Sonnet, $6.50, ISBN 0-7434-1884-0
Historical Romance, 2001
Elizabeth Everly, your favorite bluestocking Regency-era heroine, doesn’t like parties. Catherine Everly, your favorite gaily younger sister Regency-era teenager, loves parties and flirting. I wish people will stop copying Jane Austen’s characters in Sense and Sensibility – why can’t we copy from Edgar Allen Poe instead? Now that’s a thought.
Meanwhile, John Vernon is the proper and boring Marquess of Wykham. His younger brother Richard is in trade – he runs a successful pretzel factory. I’m serious. Richard is the rake, John is the one who loves to sit on sticks.
Their paths cross when Daddy Everly despairs of Elizabeth ever marrying, so he declares that if Elizabeth doesn’t marry, neither will seventeen-year old Catherine. Like all Regency dim bulbs, Elizabeth collapses at the slightest hint of emotional blackmail and starts looking for a husband. But she will not want that rude rake Richard, oh definitely!
Catherine agrees. Oh, John Vernon makes a better husband, don’t you agree? She decides to ask Richard to help her throw John and Elizabeth together. Meanwhile, Elizabeth decides that all men are boring gits or just plain insufferable like that Richard Vernon, so she asks John to pretend to be her boyfriend to throw her father off the scent for a while. John agrees, because he wants to throw her, a proper and virtuous lap dog any man could want, to his brother together in hope for some matrimony ding-a-lings. Hopefully Elizabeth will tame wild, unruly Richard. Richard, however, is now an ex-rake who just pretends to be one to hide his pretzel business from the Ton. He will not stare at Elizabeth’s bosom, he will not!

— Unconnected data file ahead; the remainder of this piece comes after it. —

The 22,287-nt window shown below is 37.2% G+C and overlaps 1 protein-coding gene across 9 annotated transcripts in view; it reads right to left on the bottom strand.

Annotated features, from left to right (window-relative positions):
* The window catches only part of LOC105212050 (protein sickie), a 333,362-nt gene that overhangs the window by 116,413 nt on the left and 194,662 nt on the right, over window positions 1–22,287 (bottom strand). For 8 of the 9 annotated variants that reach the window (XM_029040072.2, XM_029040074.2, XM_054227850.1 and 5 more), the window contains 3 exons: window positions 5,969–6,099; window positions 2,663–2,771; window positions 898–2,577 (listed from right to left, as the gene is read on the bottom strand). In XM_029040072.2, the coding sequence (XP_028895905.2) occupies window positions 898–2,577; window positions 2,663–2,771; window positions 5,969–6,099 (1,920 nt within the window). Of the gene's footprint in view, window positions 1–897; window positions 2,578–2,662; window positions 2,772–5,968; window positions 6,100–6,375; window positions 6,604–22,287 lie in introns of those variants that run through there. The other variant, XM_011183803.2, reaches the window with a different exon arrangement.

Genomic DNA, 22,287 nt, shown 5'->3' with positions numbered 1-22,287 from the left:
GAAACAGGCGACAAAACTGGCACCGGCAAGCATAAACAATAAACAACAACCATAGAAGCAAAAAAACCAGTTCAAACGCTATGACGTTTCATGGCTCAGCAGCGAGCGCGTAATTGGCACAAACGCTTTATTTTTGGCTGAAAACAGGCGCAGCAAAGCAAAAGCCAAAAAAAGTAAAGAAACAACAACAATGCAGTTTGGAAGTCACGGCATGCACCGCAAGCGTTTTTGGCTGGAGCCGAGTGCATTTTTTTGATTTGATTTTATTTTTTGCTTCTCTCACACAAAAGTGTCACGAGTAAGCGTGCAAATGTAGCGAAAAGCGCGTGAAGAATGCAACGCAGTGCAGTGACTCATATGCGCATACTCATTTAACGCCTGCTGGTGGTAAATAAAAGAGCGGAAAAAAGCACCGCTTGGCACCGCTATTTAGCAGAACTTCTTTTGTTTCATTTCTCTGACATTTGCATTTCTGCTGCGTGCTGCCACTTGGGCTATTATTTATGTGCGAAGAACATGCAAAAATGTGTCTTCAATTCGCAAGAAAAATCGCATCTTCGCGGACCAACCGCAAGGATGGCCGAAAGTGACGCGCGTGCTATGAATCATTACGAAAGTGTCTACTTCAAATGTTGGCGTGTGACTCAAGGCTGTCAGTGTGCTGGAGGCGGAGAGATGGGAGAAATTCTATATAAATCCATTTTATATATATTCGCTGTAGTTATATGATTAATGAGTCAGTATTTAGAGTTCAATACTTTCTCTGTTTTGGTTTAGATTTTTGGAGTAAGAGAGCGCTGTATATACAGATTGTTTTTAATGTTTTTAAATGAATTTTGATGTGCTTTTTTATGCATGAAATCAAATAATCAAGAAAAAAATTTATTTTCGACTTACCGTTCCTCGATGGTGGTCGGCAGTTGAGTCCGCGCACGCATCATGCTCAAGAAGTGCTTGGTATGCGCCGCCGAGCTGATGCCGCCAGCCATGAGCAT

Do you get all that? To ease any misery, I’ll make clear that Richard and Elizabeth will end up a couple, and Catherine and John (cradle snatcher!) the other.
Richard is cute as a pretzel boss, but he and Elizabeth soon lose me. Their relationship turn into a kiss-kiss, push him/her away because she/he is too good for him/her, repeat. Catherine and John fare better, maybe because Catherine at least isn’t averse to flirting and smiling compared to I-will-die-if-I-have-fun Elizabeth, and John is a revelation when his dour mask falls. These two outshadow the main couple by spades.
Everything else is harmless fluffy fun of misunderstandings (minor ones) and matrimonial rigmarole. Wedding of the Year isn’t as merry or madcap as it wants to be – the story soon moves in a pointless circle of kiss-bicker-kiss-bicker – but all in all, it’s okay. Nothing special, to be honest, but nothing exceptionally bad either. A rather average but sometimes amusing read to while the blues away, this one.